Just when everyone thought that the Senate Republicans' Better Care Reconciliation Act (BCRA) had died another death on Monday, President Trump energized Senate Republicans by Wednesday strongly suggesting that they keep trying to get votes for the bill. Just as before, it became obvious that the Senate would not be able to get enough votes to pass the Republican-led bill which is expected to replace the Affordable Care Act (ACA) otherwise known as Obamacare. When what appeared to be the final attempt to get votes looked as if it had failed, Senate Majority Leader Mitch McConnell decided by Monday night that his party was going to go with the initial suggestion from the White House to just repeal the ACA and replace it later.

McConnell immediately said that there would be a two-year gap before they would put forward a replacement bill. This appeared to catch many people off-guard as a straight-up repeal would be much worse than having a Health Care Bill -- even if it's a bad one -- to cover people during the transition. Within 12-hours of that announcement, however, the repeal effort had died too. Following both failures, the President shifted blame towards Democrats and Republicans, who refused to vote for a bill that they felt was simply not good enough for their constituents.

Despite these repeated failures, the GOP leadership said that they would attempt another vote on a repeal-only bill from 2015, which had been vetoed by former President Obama at the time.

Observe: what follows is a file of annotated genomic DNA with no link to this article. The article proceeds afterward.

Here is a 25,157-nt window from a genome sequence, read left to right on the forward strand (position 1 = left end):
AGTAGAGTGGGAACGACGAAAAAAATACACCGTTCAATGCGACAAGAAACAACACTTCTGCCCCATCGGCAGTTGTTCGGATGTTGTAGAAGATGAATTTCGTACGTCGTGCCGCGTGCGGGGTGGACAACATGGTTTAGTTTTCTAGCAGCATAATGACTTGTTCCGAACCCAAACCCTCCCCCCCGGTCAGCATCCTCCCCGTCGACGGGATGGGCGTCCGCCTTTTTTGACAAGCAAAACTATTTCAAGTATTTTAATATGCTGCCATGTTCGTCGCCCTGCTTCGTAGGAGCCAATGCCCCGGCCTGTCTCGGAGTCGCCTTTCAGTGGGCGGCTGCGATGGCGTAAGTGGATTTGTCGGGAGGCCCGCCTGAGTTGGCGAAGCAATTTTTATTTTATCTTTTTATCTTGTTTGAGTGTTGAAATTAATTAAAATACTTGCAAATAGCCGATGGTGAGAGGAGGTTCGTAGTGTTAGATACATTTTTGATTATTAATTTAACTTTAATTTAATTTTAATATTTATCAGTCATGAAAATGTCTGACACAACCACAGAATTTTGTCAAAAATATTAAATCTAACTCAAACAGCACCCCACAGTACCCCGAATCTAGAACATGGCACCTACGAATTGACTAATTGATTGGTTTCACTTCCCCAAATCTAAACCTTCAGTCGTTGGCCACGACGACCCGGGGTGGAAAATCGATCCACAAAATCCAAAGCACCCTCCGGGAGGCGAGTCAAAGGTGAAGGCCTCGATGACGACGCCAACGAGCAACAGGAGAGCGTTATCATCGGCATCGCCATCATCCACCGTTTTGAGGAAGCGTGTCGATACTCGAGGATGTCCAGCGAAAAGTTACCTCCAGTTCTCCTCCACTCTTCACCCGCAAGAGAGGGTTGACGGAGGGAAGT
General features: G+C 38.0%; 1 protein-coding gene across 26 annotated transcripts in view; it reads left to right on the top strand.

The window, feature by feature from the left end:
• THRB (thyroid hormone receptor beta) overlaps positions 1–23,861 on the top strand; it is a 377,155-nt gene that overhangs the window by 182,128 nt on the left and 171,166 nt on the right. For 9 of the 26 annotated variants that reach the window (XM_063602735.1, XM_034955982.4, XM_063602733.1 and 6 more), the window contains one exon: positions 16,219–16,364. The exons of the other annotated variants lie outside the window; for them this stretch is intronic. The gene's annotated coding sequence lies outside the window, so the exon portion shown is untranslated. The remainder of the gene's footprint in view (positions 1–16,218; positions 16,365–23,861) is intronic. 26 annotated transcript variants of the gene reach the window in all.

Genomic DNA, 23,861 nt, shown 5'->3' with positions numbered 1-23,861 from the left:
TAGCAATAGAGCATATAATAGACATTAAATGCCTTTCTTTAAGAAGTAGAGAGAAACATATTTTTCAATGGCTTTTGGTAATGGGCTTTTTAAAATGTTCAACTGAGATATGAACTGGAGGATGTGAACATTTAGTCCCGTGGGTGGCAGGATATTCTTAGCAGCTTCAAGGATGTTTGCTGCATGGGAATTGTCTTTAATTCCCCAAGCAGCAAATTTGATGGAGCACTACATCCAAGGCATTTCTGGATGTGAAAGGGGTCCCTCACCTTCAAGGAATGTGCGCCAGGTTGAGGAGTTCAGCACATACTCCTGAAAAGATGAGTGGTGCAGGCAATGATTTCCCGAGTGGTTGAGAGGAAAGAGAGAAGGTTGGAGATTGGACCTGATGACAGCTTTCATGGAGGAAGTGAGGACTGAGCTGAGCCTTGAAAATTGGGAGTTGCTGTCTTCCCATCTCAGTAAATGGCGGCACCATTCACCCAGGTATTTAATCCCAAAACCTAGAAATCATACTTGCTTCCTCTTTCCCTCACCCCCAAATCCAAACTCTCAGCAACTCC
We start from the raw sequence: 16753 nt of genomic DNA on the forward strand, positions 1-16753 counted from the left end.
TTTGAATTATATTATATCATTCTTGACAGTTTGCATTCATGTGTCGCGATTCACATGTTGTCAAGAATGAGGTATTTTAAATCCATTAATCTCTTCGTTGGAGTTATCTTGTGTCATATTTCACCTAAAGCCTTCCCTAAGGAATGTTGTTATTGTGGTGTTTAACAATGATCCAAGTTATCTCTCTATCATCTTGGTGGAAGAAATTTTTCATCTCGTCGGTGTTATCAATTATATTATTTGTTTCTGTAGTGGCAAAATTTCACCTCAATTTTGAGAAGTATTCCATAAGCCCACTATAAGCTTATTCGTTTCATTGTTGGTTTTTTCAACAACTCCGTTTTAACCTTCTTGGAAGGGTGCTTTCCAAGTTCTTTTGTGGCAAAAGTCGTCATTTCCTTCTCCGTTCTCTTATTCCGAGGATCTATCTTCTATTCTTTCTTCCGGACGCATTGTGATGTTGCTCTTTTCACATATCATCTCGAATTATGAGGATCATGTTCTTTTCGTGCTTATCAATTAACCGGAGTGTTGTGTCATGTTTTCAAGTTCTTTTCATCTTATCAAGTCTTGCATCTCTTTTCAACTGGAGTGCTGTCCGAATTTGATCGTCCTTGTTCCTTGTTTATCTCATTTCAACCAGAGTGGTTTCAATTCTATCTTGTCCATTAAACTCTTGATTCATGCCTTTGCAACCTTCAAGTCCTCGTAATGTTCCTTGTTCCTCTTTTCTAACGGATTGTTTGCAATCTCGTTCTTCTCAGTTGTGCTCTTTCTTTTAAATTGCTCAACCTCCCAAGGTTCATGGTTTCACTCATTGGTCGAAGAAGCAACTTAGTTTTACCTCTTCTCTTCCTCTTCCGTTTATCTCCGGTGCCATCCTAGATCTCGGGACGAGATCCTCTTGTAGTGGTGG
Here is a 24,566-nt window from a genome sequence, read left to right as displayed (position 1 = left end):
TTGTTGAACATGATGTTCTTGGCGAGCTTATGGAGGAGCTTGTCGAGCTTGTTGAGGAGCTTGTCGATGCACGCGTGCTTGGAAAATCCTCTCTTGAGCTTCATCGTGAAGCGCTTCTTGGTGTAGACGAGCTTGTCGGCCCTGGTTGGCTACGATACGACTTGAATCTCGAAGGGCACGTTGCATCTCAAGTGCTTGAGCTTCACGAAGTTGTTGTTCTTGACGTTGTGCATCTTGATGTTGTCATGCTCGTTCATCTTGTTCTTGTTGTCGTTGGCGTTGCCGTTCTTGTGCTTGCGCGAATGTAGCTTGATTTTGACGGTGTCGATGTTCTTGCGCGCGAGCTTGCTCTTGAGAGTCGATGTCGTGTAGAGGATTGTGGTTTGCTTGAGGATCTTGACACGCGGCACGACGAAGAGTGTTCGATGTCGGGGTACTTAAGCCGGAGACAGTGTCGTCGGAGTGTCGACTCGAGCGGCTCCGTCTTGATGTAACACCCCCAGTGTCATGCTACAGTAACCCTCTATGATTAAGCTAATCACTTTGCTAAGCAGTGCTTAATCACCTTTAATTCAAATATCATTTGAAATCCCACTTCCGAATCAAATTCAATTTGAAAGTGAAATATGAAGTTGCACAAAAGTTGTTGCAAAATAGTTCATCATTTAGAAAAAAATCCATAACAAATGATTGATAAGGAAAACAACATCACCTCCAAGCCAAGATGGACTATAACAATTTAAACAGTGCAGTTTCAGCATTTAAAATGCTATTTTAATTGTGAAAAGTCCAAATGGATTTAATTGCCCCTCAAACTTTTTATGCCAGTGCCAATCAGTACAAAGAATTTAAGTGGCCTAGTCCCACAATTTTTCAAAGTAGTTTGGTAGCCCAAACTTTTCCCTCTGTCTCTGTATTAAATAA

There is no doubt at this point that the air is dense with uncertainty as to whether they will be able to pass in another attempt to Repeal and Replace. On Wednesday, when Senate Republicans went to the White House for lunch, President Trump told them that they were very close to getting the BCRA passed and that they should not give up.

For the BCRA fail, the Senate had four rejections from Republicans in their ranks which meant that they had surpassed the 2-max threshold.

Energized to keep killing Obamacare

For the clean repeal-only bill on Tuesday, it was just down to three Republicans, who rejected it, although it was certainly close. Getting votes on the bill became more of a challenge over the weekend when Senate member Sen.

John McCain (R-AZ.) who had to have emergency surgery for what ended up being a tumor. Now it's been reported that the senator was diagnosed with brain cancer, but is recovering at home. After the White House luncheon, the Senators seemed a bit energized for sure, with Sen. Ted Cruz (R-TX.) telling reporters that they had to keep trying to get rid of Obamacare. They're expected to hold votes on Tuesday again. Here is a clip from NBC News that shows those senators after their Wednesday meeting at the White House.